Should I add sugar or honey?

Many people think adding a little sugar to the water might be a good idea that will provide the bees with some food. While this is true, it can also cause issues when done in the long term.

The thing is, bees love a shortcut. As soon as they find your nice and easy food source, they will give up looking for plant nectar and return to your feeder. They will also tell their buddies, who will soon arrive too.

This obviously isn’t good for your plants, but it also isn’t good for the bees. This sugar water is nowhere near as good for the hive as nectar; the bees will make a weak, watery honey that then won’t provide enough energy to sustain the hive through winter. So your little helping hand could actually end up killing a hive.

Is dirty water dangerous for bees?

The risks associated with dirty water are multifaceted. One primary danger is the presence of chemical pollutants such as pesticides or fertilisers in water collected from agricultural runoffs. Another concern is pathogens. Just as honey can carry harmful pathogens, the same can be said for water. Pathogens in dirty water can spread diseases within the hive, affecting the health of the entire colony.

Observations have shown that bees, much like us, need clean water to remain healthy. Contaminated water sources can disrupt their delicate ecosystem within the hive, leading to diseases or even colony collapse. The act of fanning their wings to evaporate water, crucial for cooling the hive, could spread contaminants throughout their living space if the water is not pure.

Can bees drown in water?

Bee’s interaction with water is quite unique. Unlike birds or mammals that can wade or swim to quench their thirst, bees are not equipped to handle large bodies of water. Their small size and the surface tension of water present a significant risk.

The issue of drowning comes into play when bees attempt to rescue their fellow hive members. Should a bee start to drown, its instinctual social response kicks in, and other bees may rush to help, inadvertently leading to a catastrophic chain reaction.

That is why we use the leca balls of small pebbles. these give the bees plenty of space spaces to land while the small pockets of water mean they can drink without drowing.

How much water do bees drink?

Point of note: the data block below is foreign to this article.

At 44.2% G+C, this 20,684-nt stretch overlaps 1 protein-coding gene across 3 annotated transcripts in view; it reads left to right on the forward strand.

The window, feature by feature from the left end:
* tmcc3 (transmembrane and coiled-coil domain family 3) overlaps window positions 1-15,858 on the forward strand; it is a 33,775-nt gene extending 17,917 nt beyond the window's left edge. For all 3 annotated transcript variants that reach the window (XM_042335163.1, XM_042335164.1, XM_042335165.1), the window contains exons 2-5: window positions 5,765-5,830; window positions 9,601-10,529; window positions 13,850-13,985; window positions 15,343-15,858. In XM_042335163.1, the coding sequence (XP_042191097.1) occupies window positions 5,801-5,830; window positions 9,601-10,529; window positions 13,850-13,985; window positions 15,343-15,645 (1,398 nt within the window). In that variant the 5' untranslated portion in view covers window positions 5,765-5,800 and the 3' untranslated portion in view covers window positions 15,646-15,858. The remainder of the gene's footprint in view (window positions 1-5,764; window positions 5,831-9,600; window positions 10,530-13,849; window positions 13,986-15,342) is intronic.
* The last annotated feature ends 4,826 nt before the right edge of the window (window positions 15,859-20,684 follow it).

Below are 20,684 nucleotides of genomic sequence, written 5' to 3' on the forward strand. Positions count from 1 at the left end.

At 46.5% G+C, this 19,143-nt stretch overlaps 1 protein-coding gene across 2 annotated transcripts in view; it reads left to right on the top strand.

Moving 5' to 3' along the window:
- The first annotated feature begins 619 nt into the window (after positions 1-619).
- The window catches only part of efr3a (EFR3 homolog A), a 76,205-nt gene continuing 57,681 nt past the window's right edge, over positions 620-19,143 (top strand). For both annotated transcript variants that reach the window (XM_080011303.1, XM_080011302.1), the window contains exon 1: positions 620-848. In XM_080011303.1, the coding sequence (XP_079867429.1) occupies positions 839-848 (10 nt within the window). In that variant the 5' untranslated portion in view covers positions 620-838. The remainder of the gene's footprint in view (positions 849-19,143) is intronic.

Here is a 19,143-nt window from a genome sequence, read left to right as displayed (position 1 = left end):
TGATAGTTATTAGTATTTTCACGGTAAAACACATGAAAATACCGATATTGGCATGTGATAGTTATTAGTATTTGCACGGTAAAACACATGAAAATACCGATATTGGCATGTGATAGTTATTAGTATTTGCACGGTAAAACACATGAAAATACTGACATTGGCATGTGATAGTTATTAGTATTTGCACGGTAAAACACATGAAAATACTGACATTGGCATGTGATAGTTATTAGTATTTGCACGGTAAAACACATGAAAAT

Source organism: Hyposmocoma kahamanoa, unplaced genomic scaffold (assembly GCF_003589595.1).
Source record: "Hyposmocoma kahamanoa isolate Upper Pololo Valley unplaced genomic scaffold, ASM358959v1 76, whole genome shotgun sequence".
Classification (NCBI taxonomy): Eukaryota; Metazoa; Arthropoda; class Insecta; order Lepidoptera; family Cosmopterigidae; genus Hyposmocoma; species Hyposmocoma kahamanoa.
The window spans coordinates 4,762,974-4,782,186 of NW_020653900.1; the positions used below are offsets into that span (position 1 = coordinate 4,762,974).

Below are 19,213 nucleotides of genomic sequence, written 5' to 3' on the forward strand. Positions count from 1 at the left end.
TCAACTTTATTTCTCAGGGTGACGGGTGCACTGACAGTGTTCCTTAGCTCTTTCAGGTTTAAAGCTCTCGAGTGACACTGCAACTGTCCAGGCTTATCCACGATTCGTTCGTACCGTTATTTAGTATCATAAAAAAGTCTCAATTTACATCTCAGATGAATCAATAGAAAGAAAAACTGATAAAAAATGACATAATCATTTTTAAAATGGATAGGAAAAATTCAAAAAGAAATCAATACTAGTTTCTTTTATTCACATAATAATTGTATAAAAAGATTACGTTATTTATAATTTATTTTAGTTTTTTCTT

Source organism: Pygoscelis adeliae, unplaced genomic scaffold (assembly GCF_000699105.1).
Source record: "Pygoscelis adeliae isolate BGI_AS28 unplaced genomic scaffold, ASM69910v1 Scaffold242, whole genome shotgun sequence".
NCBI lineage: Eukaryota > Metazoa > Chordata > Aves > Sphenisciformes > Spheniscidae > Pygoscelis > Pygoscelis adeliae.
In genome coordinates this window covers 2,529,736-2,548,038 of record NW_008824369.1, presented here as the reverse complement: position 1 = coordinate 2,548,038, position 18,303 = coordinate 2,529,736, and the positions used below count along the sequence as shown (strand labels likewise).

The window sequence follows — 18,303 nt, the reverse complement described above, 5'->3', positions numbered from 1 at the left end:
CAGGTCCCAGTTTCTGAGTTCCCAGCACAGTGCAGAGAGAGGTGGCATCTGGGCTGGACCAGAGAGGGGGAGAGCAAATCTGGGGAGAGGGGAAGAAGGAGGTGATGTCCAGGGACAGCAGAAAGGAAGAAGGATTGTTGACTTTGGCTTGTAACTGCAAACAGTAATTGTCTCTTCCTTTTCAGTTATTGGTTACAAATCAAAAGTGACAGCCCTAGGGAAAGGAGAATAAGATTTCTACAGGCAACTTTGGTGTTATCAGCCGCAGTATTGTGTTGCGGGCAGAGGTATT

Bees, like any other living creature, need water to survive. However, the amount they drink can vary widely depending on a range of factors such as the temperature, their activity levels, and the requirements of their hive.

On hot summer days, when the hive needs to be cooled, bees might consume more water than on cooler days. Additionally, the stage of development within the hive plays a significant role. Brood-rearing seasons demand more water due to its use in diluting honey to feed the larvae.

To offer a bit of perspective, let’s crunch some numbers. A single bee might not seem to drink a lot. However, considering a hive can house upwards of 60,000 bees in the peak season, the collective need for water becomes quite substantial.

These numbers are merely approximations and can vary based on hive health, exterior conditions, and the availability of water sources. What’s crucial is understanding that water is as vital to bees as it is to flora and fauna. It’s not just about hydration but also about maintaining an optimal temperature within the hive and preparing food for the developing brood.

In my own garden, I’ve seen bees visiting my water features more frequently during the warm months. This observation aligns with their need to collect water not just for personal consumption but also for the wellbeing of their hive.

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2 Comments

  1. Hi Daniel,I know this has nothing to do with Bees but could you tell me when is the best time for moving a Hypericum bush please?